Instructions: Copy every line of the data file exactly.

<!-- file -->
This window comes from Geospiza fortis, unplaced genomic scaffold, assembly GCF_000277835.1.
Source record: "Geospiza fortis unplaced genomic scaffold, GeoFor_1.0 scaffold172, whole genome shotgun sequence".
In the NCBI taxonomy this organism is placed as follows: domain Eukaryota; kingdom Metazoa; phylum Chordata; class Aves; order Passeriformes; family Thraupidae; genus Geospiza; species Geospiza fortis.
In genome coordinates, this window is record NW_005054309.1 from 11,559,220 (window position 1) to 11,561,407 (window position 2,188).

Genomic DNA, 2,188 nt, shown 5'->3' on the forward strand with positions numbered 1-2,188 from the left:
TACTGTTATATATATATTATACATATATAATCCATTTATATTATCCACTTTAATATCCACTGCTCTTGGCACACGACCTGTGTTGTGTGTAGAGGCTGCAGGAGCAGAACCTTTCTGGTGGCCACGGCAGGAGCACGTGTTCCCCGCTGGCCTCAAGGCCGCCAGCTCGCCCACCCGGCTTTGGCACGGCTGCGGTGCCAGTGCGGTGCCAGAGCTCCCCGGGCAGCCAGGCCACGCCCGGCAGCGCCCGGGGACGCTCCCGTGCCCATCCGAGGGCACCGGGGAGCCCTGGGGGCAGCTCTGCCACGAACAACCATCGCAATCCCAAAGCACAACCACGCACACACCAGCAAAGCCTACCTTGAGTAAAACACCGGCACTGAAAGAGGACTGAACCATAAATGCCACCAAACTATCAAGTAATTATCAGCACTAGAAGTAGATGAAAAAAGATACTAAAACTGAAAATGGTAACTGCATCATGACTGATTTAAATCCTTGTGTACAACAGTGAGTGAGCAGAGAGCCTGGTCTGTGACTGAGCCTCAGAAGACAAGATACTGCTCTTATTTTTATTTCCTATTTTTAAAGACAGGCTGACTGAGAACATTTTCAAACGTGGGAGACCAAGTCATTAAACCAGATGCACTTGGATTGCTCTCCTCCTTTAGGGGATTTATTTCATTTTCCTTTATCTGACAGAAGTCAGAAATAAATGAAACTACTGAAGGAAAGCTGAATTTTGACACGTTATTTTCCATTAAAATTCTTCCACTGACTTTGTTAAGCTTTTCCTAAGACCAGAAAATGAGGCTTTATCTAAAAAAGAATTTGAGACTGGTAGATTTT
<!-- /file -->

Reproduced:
This window comes from Geospiza fortis, unplaced genomic scaffold, assembly GCF_000277835.1.
Source record: "Geospiza fortis unplaced genomic scaffold, GeoFor_1.0 scaffold172, whole genome shotgun sequence".
In the NCBI taxonomy this organism is placed as follows: domain Eukaryota; kingdom Metazoa; phylum Chordata; class Aves; order Passeriformes; family Thraupidae; genus Geospiza; species Geospiza fortis.
In genome coordinates, this window is record NW_005054309.1 from 11,559,220 (window position 1) to 11,561,407 (window position 2,188).

Genomic DNA, 2,188 nt, shown 5'->3' on the forward strand with positions numbered 1-2,188 from the left:
TACTGTTATATATATATTATACATATATAATCCATTTATATTATCCACTTTAATATCCACTGCTCTTGGCACACGACCTGTGTTGTGTGTAGAGGCTGCAGGAGCAGAACCTTTCTGGTGGCCACGGCAGGAGCACGTGTTCCCCGCTGGCCTCAAGGCCGCCAGCTCGCCCACCCGGCTTTGGCACGGCTGCGGTGCCAGTGCGGTGCCAGAGCTCCCCGGGCAGCCAGGCCACGCCCGGCAGCGCCCGGGGACGCTCCCGTGCCCATCCGAGGGCACCGGGGAGCCCTGGGGGCAGCTCTGCCACGAACAACCATCGCAATCCCAAAGCACAACCACGCACACACCAGCAAAGCCTACCTTGAGTAAAACACCGGCACTGAAAGAGGACTGAACCATAAATGCCACCAAACTATCAAGTAATTATCAGCACTAGAAGTAGATGAAAAAAGATACTAAAACTGAAAATGGTAACTGCATCATGACTGATTTAAATCCTTGTGTACAACAGTGAGTGAGCAGAGAGCCTGGTCTGTGACTGAGCCTCAGAAGACAAGATACTGCTCTTATTTTTATTTCCTATTTTTAAAGACAGGCTGACTGAGAACATTTTCAAACGTGGGAGACCAAGTCATTAAACCAGATGCACTTGGATTGCTCTCCTCCTTTAGGGGATTTATTTCATTTTCCTTTATCTGACAGAAGTCAGAAATAAATGAAACTACTGAAGGAAAGCTGAATTTTGACACGTTATTTTCCATTAAAATTCTTCCACTGACTTTGTTAAGCTTTTCCTAAGACCAGAAAATGAGGCTTTATCTAAAAAAGAATTTGAGACTGGTAGATTTT